A ‘very heavy’ marrow, a first edition novel, and a commemorative royal plate - gifts received by Norfolk NHS staff revealed
PUBLISHED: 18:16 01 April 2018 | UPDATED: 08:53 02 April 2018
A green marrow “the length of [an] arm but much thicker and very heavy”, a first edition of Gone with the Wind, and a commemorative plate of Prince William and his young family.
Those were just three of the gifts received by health service staff in Norfolk which were revealed as concerns were raised over conflicts of interest and how well they were recorded in NHS trusts.
While healthcare professionals are obliged to divulge any potential conflict, the current system for recording them is “not functioning adequately”, according to a report published in journal BMJ Open.
And as copies of gift and hospitality registers were requested under the Freedom of Information Act as part of the research, some of the gifts received by staff were revealed, as well as payments received for outside work and other
Some of the entries - which covered 2015/16 - were low in value, such as necklaces, gift vouchers, or lunches provided for staff meetings.
But other were more expensive including being a guest in the NorseCare Norwich City Football Club box, with lunch included, estimated to be worth £100.
Or payments of hundreds of pounds for speaking at conferences and events.
While some trusts revealed their full gifts and hospitality registers as well as their registers of interests, others did not respond or only returned some information to researchers.
And researchers gave each trust a transparency score based on a number of measurements.
In our region East of England Ambulance scored best with an 80pc score.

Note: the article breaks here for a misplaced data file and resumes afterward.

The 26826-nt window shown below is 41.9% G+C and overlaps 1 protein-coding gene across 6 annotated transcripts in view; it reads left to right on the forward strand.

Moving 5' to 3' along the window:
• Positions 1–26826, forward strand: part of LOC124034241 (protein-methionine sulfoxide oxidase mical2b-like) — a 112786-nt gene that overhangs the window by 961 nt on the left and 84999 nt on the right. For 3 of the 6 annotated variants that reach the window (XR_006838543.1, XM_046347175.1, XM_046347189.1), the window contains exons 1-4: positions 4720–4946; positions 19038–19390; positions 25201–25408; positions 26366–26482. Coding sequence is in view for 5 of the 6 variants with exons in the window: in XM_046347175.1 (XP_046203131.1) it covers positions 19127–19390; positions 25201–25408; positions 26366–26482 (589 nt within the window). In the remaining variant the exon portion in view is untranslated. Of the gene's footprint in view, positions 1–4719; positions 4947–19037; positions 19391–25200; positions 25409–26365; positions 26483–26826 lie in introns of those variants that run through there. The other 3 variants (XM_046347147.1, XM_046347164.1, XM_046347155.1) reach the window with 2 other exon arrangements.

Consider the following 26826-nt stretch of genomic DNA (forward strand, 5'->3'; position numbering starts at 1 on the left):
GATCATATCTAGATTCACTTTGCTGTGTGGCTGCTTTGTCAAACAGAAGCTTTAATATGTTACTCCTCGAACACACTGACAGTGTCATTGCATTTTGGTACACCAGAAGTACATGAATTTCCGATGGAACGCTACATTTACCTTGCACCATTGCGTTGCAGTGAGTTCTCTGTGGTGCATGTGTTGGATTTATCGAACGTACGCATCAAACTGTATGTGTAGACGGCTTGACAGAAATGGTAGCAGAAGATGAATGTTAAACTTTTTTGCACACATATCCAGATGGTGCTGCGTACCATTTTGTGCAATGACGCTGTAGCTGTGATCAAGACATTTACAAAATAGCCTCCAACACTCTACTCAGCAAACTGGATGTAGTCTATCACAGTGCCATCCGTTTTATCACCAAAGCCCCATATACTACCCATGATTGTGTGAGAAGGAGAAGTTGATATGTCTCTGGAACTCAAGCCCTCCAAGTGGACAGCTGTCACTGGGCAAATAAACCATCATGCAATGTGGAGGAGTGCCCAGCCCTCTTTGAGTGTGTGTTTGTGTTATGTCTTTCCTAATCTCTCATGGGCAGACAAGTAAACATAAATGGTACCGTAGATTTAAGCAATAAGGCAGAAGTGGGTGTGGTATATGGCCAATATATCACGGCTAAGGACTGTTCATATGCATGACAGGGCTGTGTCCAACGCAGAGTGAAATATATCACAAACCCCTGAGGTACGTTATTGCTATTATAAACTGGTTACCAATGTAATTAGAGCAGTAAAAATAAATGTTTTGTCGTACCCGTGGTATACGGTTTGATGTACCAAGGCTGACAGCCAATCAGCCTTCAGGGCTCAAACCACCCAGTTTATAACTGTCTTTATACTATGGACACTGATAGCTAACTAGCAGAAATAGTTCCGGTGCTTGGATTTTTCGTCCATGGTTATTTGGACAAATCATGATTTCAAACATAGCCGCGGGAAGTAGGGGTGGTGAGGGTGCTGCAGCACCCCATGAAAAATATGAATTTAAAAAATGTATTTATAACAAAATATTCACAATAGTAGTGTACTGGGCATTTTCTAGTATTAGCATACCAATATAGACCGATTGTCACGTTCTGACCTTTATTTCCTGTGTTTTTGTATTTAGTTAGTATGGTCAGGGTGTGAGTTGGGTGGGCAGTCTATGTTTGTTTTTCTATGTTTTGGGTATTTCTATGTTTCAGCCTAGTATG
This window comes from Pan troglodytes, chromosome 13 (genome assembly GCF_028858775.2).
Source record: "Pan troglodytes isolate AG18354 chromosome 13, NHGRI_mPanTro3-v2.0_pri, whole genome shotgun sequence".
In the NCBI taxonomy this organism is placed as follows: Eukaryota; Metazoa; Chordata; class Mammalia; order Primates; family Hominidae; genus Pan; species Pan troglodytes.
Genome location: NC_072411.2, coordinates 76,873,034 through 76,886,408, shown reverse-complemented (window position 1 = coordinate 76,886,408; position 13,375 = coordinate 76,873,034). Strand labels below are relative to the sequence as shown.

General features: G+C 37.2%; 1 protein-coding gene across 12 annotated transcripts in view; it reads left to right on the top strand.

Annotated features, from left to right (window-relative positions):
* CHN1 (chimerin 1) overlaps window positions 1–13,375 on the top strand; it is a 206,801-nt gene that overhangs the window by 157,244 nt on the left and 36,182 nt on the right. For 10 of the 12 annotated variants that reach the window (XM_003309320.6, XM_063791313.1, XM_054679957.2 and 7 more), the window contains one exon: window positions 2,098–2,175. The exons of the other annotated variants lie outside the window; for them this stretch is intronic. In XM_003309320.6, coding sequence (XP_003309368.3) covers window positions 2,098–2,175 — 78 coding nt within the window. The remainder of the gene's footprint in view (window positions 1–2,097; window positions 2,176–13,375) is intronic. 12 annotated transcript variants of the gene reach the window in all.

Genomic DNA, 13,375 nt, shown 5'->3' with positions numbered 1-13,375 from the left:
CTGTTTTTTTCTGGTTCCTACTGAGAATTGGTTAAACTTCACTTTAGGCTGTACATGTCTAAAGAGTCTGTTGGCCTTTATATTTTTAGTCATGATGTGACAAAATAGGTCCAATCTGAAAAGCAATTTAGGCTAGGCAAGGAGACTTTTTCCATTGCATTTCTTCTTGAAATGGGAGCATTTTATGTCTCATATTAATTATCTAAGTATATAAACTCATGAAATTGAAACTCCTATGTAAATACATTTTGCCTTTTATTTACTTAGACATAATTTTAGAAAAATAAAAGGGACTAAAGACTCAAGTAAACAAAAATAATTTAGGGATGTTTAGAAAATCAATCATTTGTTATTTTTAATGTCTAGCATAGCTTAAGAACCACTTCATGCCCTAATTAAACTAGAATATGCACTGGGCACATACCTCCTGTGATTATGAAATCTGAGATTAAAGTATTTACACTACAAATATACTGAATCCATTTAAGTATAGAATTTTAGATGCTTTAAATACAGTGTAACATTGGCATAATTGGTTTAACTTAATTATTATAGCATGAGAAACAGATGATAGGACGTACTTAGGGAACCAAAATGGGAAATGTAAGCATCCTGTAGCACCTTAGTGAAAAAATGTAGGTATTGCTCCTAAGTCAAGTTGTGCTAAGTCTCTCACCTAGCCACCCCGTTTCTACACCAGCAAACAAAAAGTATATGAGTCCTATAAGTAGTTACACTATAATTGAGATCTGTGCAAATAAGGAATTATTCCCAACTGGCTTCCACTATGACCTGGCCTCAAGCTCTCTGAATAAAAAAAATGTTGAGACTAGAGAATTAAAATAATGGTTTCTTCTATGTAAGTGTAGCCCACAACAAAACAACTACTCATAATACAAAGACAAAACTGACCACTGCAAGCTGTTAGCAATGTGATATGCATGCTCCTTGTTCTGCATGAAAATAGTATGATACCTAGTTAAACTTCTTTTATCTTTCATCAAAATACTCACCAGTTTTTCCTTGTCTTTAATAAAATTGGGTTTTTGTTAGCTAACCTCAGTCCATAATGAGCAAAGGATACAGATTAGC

Norfolk Community Health and Care scored 60pc and has since made the data available online, which would boost their score.
The James Paget University Hospital (JPUH), in Gorleston, scored 40pc and said their register was available online.
The Queen Elizabeth Hospital (QEH), in King’s Lynn, also came in at 40pc, but their information was not available online.
Norfolk and Suffolk Foundation Trust scored 20pc, and said publishing a register on their website would mean it would regularly be out of date. A spokesman said this would “not be being truly transparent.”
While the Norfolk and Norwich University hospital scored 0pc but said their declarations of interest were available online. A spokesman said they take their responsibility to be transparent seriously and last year a campaign was launched to raise awareness of the conflicts of interest guidance and their responsibilities.
Every trust said patients and members of the public could ask to receive a copy of registers of interest.
But researchers said a US-style system should be established, which requires all payments to doctors to be declared on an openly accessible central database.
“Information on conflict of interest is poorly collected, poorly managed, and poorly disclosed by NHS Trusts in England,” they said.
“The ongoing absence of transparency around conflict of interest in the UK may undermine public trust in the healthcare professions.
“Simple clear legislation and a requirement for open disclosure of conflict of interest to a central body, similar to that in the US, would present a simple and effective solution.”
Direct gifts and incentives have been banned by trade body the Association of the British Pharmaceutical Industry since 2010.
But pharmaceutical companies can pay clinicians to deliver professional development lectures, sponsor their attendance at conferences or educational events, and provide training to other clinicians.
The pharmaceutical industry reported around £115 million was spent in this area in 2015.